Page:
Tuesday, August 10, 2010

QUESTION: How many economists does it take to accurately pick industrial winners?

ANSWER:  None, the market will do it.

One of the unfortunate side effects of stimulus spending is that the government must decide where to spend.  The list of mistakes is long, but apparently soon forgotten:
the record shows, again and again, that industrial policy doesn’t work. The hall of infamy is filled with costly failures like Minitel (a dead-end French national communications network long since overtaken by the internet) and British Leyland (a nationalised car company). However many new justifications are invented for the government to pick winners, and coddle losers, it will remain a bad old idea. Thanks to globalisation and the rise of the information economy, new ideas move to market faster than ever before. No bureaucrat could have predicted the success of Nestl√©’s Nespresso coffee-capsule system—just as none foresaw that utility vehicles, vacuum cleaners and tufted carpets (to cite examples noted by Charles Schultze, an American opponent of state planning) would have been some of America’s fastest-growing industries in the 1970s. Officials ignore the potential for innovation in consumer products or services and get seduced by the hype of voguish high-tech sectors.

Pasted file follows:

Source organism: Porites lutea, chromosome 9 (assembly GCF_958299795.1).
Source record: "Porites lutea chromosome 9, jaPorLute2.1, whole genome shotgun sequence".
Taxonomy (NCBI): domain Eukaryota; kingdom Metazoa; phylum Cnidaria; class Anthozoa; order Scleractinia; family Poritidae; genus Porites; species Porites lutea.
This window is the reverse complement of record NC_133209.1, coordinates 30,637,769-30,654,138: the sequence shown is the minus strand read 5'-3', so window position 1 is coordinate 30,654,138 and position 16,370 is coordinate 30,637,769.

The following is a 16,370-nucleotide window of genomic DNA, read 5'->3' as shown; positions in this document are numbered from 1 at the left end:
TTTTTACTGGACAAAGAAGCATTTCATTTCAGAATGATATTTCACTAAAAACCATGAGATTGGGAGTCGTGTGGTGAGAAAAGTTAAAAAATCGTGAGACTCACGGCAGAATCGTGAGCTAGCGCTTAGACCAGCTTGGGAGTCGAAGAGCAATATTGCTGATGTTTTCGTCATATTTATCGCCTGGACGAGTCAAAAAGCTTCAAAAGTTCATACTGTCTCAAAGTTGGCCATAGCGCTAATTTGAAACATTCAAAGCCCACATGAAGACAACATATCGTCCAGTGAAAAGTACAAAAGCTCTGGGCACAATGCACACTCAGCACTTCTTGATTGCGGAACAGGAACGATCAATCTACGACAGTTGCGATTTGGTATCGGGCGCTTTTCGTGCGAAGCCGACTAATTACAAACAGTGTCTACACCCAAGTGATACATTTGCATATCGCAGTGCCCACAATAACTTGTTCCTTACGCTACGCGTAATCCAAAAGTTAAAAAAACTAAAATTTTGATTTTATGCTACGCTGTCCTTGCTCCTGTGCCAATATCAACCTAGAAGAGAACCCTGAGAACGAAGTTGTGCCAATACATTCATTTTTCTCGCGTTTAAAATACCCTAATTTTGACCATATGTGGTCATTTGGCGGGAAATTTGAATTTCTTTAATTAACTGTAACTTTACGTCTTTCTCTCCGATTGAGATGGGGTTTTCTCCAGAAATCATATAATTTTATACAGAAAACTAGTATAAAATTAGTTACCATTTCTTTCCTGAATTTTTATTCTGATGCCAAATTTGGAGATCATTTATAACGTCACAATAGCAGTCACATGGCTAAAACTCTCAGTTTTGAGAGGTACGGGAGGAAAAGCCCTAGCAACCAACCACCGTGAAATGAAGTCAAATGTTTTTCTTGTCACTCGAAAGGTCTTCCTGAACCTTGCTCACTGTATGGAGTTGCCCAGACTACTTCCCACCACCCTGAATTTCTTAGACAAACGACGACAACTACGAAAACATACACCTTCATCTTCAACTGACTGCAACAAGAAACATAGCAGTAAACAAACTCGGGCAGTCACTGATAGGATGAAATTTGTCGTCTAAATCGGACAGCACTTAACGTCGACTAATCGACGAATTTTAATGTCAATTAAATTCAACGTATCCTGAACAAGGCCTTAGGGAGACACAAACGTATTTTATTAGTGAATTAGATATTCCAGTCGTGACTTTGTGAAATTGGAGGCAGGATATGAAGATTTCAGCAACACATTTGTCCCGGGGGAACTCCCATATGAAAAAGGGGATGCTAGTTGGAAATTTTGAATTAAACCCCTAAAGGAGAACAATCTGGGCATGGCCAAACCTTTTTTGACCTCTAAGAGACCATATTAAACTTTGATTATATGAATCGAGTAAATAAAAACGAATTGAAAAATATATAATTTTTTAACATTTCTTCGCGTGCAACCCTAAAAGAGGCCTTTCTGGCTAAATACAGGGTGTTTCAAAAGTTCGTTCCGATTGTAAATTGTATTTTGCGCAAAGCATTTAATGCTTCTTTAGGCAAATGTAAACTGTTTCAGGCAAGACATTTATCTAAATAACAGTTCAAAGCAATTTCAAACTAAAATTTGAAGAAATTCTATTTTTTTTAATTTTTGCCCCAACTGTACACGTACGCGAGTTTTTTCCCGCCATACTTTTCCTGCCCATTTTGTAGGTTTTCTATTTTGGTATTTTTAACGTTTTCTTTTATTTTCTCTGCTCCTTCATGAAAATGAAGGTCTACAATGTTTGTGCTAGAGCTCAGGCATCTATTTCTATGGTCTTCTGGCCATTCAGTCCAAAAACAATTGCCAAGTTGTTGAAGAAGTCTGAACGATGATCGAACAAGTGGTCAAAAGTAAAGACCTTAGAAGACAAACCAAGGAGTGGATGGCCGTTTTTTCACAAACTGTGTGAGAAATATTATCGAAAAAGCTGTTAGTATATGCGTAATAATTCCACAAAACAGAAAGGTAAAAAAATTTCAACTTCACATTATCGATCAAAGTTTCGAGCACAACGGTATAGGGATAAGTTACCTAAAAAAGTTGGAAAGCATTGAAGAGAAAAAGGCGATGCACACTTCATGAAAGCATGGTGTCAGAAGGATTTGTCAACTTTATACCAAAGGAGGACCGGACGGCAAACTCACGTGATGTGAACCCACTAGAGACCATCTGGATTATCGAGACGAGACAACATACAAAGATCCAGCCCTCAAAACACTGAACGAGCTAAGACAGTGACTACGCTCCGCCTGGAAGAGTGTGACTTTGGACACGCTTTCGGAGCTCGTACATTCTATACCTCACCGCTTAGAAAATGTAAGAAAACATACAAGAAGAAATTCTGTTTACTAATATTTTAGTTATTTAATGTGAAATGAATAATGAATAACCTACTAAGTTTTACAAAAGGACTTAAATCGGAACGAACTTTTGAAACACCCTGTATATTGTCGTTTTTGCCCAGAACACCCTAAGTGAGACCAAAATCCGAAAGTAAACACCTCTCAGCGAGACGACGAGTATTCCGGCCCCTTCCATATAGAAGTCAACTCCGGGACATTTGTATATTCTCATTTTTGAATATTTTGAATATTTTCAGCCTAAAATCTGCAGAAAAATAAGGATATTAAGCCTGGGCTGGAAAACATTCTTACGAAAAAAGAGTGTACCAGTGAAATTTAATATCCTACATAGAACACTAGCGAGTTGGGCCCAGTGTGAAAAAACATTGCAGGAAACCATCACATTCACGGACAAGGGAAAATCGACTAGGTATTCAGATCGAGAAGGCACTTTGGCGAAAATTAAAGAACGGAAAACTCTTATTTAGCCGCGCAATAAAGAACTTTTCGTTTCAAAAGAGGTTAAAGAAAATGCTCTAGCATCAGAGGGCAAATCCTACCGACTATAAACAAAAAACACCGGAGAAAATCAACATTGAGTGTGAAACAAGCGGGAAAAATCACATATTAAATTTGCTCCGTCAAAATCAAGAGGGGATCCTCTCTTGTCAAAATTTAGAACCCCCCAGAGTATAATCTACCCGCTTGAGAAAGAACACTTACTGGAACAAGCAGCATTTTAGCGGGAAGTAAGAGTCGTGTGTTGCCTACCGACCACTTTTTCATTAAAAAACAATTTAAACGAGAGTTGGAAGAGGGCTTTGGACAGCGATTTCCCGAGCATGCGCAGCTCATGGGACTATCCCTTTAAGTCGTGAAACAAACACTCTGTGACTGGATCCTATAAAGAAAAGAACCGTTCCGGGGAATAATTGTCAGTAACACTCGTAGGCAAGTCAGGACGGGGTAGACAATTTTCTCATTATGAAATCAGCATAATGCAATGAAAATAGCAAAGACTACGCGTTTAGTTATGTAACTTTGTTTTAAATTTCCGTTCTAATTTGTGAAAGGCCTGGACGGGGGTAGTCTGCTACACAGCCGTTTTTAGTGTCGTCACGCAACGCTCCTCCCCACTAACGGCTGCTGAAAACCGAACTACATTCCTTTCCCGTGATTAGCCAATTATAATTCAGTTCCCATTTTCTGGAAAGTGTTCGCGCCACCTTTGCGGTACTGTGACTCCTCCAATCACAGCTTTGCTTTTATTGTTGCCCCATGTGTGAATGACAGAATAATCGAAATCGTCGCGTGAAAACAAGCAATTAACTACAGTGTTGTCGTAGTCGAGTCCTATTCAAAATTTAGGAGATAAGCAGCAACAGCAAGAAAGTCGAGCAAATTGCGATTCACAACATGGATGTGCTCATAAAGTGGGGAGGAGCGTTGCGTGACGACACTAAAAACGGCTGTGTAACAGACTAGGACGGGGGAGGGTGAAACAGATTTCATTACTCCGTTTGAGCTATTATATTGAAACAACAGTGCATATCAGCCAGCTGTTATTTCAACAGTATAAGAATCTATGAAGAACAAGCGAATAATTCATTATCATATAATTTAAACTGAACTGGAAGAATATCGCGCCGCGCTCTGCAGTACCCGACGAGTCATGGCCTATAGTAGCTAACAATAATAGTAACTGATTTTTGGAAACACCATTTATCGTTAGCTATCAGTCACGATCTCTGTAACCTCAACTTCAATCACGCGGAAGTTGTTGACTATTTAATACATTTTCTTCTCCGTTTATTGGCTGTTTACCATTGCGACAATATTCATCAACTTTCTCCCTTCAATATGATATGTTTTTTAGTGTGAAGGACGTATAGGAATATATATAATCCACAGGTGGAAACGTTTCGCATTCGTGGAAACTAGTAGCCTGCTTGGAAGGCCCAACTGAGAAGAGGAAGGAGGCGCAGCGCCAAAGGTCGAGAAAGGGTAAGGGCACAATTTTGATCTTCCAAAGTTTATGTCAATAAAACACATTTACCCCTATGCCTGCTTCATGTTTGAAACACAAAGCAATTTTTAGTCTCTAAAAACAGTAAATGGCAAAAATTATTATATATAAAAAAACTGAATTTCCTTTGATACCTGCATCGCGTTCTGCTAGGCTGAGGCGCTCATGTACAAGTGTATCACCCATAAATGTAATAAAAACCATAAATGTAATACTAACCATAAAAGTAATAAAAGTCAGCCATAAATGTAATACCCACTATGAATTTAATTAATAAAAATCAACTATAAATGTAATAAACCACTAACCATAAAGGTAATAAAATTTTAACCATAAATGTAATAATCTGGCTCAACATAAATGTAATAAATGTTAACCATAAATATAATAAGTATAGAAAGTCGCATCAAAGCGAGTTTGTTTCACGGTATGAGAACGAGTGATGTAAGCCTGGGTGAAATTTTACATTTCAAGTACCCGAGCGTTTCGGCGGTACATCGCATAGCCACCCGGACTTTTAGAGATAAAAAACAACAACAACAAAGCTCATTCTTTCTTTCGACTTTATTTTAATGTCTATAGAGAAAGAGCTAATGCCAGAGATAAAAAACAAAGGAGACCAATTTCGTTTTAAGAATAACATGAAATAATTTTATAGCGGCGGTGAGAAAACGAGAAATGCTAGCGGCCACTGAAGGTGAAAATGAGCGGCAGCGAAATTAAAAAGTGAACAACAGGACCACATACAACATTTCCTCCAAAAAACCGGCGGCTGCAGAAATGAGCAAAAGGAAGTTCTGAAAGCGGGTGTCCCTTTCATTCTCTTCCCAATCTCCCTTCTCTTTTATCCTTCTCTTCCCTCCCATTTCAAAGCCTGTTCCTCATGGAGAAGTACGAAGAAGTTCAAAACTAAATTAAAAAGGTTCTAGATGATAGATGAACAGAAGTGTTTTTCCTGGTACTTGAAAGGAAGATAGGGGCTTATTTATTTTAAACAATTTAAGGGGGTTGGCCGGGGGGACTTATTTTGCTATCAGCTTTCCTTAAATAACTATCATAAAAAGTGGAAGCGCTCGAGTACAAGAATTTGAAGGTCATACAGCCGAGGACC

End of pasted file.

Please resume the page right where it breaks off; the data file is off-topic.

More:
The universal race to create green jobs is the latest example. Led by China and America, support for green tech is rapidly becoming one of the biggest industrial-policy efforts ever. Spain, blinded by visions of a solar future, subsidised the industry so lavishly that in 2008 the country accounted for two-fifths of the world’s new solar-power installations by wattage. This week it slashed its subsidies, but still has a bill of billions.

No comments:

Post a Comment